A friend recently told me how thrilled she is that 7 out of the 20 teachers at her son’s primary school are male. The reason for her excitement is that she wants her son to have male role models.
In one way that’s fair enough: there are not many male teachers in Australian schools. As the Australian Bureau of Statistics reported in 2011 women account for 70 per cent of all full time teaching staff in Australia. The underrepresentation of male teachers is particularly acute in primary schools, where men account for only 19.3 per cent of full time teachers.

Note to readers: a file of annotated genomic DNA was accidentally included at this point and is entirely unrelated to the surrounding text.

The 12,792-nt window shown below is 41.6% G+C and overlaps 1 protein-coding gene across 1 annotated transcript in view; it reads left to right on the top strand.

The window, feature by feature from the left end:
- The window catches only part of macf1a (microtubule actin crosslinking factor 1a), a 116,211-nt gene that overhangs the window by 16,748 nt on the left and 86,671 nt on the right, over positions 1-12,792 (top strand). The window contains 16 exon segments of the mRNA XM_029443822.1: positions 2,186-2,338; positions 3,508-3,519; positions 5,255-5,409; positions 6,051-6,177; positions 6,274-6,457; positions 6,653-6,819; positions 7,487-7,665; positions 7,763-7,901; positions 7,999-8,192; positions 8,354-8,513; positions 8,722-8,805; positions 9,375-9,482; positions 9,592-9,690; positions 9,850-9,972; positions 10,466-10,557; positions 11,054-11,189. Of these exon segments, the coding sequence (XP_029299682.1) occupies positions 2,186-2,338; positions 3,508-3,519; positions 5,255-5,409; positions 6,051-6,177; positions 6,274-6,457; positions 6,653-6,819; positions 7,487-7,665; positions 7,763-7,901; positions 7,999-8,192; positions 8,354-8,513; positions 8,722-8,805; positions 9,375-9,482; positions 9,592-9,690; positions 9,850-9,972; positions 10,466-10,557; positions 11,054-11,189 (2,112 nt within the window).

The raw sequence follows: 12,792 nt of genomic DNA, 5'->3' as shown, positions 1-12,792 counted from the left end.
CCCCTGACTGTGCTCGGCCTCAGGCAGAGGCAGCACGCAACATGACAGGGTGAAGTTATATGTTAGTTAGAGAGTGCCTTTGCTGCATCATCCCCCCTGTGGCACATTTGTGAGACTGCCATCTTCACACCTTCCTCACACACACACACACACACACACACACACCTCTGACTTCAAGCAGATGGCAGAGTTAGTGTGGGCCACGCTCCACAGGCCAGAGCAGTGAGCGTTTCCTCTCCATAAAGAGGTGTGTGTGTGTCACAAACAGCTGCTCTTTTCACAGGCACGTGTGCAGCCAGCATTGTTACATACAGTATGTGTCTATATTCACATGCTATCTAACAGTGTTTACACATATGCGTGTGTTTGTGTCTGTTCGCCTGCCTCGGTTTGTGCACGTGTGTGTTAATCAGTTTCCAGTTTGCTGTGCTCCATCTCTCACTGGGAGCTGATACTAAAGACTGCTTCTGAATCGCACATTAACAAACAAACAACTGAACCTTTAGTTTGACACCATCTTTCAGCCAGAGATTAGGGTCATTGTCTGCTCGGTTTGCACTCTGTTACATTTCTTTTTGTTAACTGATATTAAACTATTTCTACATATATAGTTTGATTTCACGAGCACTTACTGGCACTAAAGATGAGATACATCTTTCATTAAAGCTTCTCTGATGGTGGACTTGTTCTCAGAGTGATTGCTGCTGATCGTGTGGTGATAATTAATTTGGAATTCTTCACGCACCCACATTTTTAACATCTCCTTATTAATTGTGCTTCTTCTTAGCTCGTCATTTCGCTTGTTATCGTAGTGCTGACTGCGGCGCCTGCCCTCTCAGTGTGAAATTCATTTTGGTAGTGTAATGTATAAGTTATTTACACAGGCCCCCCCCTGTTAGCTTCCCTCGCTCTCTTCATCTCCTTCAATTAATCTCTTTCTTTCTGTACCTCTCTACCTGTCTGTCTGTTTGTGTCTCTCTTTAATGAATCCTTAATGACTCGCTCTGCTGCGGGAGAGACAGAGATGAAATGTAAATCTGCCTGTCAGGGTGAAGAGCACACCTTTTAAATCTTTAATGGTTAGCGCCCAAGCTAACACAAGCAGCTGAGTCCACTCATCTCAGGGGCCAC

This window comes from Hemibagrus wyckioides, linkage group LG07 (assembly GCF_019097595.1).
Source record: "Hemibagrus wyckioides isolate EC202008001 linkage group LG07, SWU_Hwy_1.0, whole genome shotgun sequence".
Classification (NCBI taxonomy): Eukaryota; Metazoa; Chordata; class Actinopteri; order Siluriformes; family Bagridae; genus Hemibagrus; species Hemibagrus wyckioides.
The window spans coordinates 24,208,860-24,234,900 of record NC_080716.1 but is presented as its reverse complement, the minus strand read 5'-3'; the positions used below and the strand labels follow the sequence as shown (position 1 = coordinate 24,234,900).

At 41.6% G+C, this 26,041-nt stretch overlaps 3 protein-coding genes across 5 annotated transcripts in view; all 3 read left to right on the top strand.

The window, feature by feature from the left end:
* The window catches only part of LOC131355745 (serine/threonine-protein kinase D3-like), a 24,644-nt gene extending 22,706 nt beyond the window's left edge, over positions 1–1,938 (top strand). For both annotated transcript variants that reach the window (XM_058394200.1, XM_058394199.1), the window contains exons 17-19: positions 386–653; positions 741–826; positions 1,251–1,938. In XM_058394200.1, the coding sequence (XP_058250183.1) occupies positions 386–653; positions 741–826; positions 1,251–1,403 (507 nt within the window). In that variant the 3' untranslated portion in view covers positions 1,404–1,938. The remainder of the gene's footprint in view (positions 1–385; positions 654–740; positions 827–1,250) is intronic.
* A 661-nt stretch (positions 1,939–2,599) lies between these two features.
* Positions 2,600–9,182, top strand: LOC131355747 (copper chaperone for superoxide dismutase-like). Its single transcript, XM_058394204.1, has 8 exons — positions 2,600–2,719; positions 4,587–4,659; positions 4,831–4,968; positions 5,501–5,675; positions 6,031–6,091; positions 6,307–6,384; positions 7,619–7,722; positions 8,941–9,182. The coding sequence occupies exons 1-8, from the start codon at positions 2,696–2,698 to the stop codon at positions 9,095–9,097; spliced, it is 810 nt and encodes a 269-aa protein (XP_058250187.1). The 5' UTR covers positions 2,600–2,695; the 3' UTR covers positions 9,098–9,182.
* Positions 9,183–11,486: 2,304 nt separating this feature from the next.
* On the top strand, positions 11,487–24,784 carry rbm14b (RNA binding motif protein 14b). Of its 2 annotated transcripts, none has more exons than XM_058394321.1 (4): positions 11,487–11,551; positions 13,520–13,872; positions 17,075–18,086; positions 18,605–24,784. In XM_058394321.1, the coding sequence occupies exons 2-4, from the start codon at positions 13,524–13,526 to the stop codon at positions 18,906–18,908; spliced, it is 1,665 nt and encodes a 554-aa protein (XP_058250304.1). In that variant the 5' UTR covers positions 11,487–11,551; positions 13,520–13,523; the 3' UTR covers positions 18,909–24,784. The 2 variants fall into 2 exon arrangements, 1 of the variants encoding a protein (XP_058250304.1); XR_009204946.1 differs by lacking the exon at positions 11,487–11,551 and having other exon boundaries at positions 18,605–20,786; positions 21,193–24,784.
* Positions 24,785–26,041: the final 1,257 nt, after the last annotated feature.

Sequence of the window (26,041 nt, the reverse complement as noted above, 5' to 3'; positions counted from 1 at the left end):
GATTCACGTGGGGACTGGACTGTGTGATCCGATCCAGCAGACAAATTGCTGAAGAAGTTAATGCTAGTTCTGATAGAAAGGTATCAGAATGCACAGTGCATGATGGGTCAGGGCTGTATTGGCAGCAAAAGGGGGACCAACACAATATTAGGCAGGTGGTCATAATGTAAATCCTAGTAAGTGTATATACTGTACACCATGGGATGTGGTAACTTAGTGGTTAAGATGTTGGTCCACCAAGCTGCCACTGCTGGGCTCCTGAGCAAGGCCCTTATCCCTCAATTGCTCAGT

Despite all the excellent female teachers in our schools, having a man in front of a class conjures up visions of a life-changing teacher who will inspire kids to climb onto their desks and say ‘O’ Captain, My Captain’ a la Robin Williams in Dead Poets Society.
But in reality, these male teachers might be decent blokes who turn up, run through the set exercises prescribed in the curriculum and head home. Or they may be terrible teachers, with questionable values who don’t seem to even like kids.
My friend knows next to nothing about most of these male teachers — other than the fact that they’re men. And that’s the point: aren’t we setting the bar a little too low for male role models if all they have to do to qualify is to pee standing up?